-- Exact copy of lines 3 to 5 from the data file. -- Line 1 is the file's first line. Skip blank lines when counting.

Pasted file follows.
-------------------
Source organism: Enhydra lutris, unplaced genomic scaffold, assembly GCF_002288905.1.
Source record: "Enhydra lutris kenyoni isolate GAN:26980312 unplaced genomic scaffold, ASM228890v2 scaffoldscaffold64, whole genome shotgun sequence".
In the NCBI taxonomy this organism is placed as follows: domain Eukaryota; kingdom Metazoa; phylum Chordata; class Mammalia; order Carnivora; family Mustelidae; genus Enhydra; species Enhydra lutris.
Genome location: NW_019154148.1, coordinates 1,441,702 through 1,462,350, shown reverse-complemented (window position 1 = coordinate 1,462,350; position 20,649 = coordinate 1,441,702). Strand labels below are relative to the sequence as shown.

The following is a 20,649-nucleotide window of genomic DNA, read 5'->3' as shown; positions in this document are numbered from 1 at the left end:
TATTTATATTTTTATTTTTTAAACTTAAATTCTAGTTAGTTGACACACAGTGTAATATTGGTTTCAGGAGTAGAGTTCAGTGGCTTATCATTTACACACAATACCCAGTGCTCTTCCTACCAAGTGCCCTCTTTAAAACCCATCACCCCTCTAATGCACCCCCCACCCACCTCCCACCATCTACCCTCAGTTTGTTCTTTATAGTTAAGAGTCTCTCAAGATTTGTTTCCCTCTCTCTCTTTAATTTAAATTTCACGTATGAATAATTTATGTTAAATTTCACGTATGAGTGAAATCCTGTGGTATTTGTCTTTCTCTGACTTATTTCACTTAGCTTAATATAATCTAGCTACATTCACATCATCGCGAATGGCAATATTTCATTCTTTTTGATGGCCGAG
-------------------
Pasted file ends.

In the NCBI taxonomy this organism is placed as follows: domain Eukaryota; kingdom Metazoa; phylum Chordata; class Mammalia; order Carnivora; family Mustelidae; genus Enhydra; species Enhydra lutris.
Genome location: NW_019154148.1, coordinates 1,441,702 through 1,462,350, shown reverse-complemented (window position 1 = coordinate 1,462,350; position 20,649 = coordinate 1,441,702). Strand labels below are relative to the sequence as shown.

The following is a 20,649-nucleotide window of genomic DNA, read 5'->3' as shown; positions in this document are numbered from 1 at the left end: